global.require = (() => {
    const original = global.require;
    return function (...args) {
        const result = original.apply(this, args);
        // do stuff...
        return result;
    };
})();
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So now I can examine the result of every call to require and mess with it!

I want to look at each of the object on the result (the module.exports object of the module) and find which ones are functions:

function getFunctions (exports) {
    const functions = {};
    Object.keys(exports)
      .filter((functionName) => typeof exports[functionName] === 'function')
      .forEach((functionName) => {
        functions[functionName] = map[functionName];
      });
    return functions;
}
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So I can change the // do stuff to something like:

global.require = (() => {
    const original = global.require;
    return function (...args) {
        const exports = original.apply(this, args);
        const functions = getFunctions(exports);
        // wrap functions:
        return exports;
    };
})();
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And the wrap functions code will look something like this:

Object.keys(functions).forEach((functionName) => {
    Object.defineProperty(exports, functionName, {
        value: new Proxy(exports[functionName], {
            // ... Proxy options:
        })
    });
});
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This is looking pretty promising I think! But right now it is still going to wrap every single exported function from every module, and that's quite a lot of functions. It'd be great to exclude all dependencies, and only instrument the code from my library. So how does require work?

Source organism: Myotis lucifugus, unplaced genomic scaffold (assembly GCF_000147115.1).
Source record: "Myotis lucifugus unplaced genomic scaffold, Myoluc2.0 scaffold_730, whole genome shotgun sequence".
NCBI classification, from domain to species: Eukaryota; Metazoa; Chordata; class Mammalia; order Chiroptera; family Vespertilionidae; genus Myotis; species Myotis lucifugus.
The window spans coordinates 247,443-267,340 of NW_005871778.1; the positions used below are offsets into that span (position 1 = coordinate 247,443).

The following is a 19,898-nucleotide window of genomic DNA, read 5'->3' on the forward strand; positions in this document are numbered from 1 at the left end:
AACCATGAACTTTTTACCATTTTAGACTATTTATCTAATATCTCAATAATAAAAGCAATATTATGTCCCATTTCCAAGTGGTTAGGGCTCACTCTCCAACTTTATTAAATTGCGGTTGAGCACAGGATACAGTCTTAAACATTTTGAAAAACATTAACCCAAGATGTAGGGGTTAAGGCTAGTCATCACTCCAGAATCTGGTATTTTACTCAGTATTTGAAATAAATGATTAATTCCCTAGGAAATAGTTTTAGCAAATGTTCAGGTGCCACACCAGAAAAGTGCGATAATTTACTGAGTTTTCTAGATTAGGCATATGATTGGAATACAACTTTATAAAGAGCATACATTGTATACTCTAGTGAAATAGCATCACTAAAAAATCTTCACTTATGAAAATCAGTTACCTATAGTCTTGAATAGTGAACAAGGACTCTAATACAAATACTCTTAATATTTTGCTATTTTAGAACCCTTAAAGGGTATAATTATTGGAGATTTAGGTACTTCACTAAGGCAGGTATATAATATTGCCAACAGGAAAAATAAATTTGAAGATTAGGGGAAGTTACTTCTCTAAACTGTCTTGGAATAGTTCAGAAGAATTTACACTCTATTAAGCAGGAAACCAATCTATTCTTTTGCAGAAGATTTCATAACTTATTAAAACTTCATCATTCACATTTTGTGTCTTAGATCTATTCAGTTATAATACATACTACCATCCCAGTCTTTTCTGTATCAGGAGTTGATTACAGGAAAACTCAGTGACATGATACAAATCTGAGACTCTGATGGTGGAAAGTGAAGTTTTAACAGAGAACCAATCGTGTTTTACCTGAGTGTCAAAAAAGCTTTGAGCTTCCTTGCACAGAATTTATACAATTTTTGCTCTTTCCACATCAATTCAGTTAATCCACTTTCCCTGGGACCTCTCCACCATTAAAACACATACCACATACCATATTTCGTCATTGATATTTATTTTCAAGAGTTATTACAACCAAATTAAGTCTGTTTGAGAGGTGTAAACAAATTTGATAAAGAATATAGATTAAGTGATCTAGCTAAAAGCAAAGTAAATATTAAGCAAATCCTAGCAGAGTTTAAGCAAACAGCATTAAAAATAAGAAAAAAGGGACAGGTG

require('fs'); // Built in module
require('express'); // Third-party code in the node_modules folder
require('./some/thing'); // Local code for my library
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I only want to intercept the last case. I can just intercept any call to require where the argument starts with a ., that should get ./ and ../ calls.

global.require = (() => {
    const original = global.require;
    return function (id) {
        const exports = original.apply(this, [id]);
        if (shouldWrap(id) {
          const functions = getFunctions(exports);
          // wrap functions:
        }
        return exports;
    };
})();

function shouldWrap (id) {
    return id.startsWith('.');
}
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Ah, so slight problem. Third-party code in node_modules will refer to other local files in the same module, which also start with ., so I'm still getting too many functions. I need some better way of filtering the require ids!

I need to dig into require a bit more. It turns out that the global require function actually delegates to the Node.js Module class, which has a require function on its prototype. That function internally calls a _resolveFilename function which turns the require id into a file path. We can call that directly, and check if the path contains node_modules. We can also use the list of builtinModules to filter out things like path and fs:

immport { buildinModules, Module } from 'module';

Module.prototype.require = (() => {
    const original = Module.prototype.require;
    return function (id) {
      const requirePath = Module._resolveFilename(id, this);
      const module = original.apply(this, [id]);
      if (module && shouldWrap(requirePath)) {
        // wrap module:
      }
      return module;
    };
})();

function shouldWrap (requirePath) {
    const isNodeModule = builtinModules.includes(requirePath) || requirePath.includes('node_modules');
    return !isNodeModule;
}
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One more little issue is that the require function isn't just a function - it's also an object that has some other stuff on it like require.resolve and require.cache. Right now I am just clobbering everything, so I have to do that a bit better:

immport { buildinModules, Module } from 'module';

const original = Module.prototype.require;
const debugRequire = function (id) {
  // ...
};
Module.prototype.require = Object.assign(debugRequire, original);
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Okay, that's sorted, so how will the actual wrapping work? So far I have this: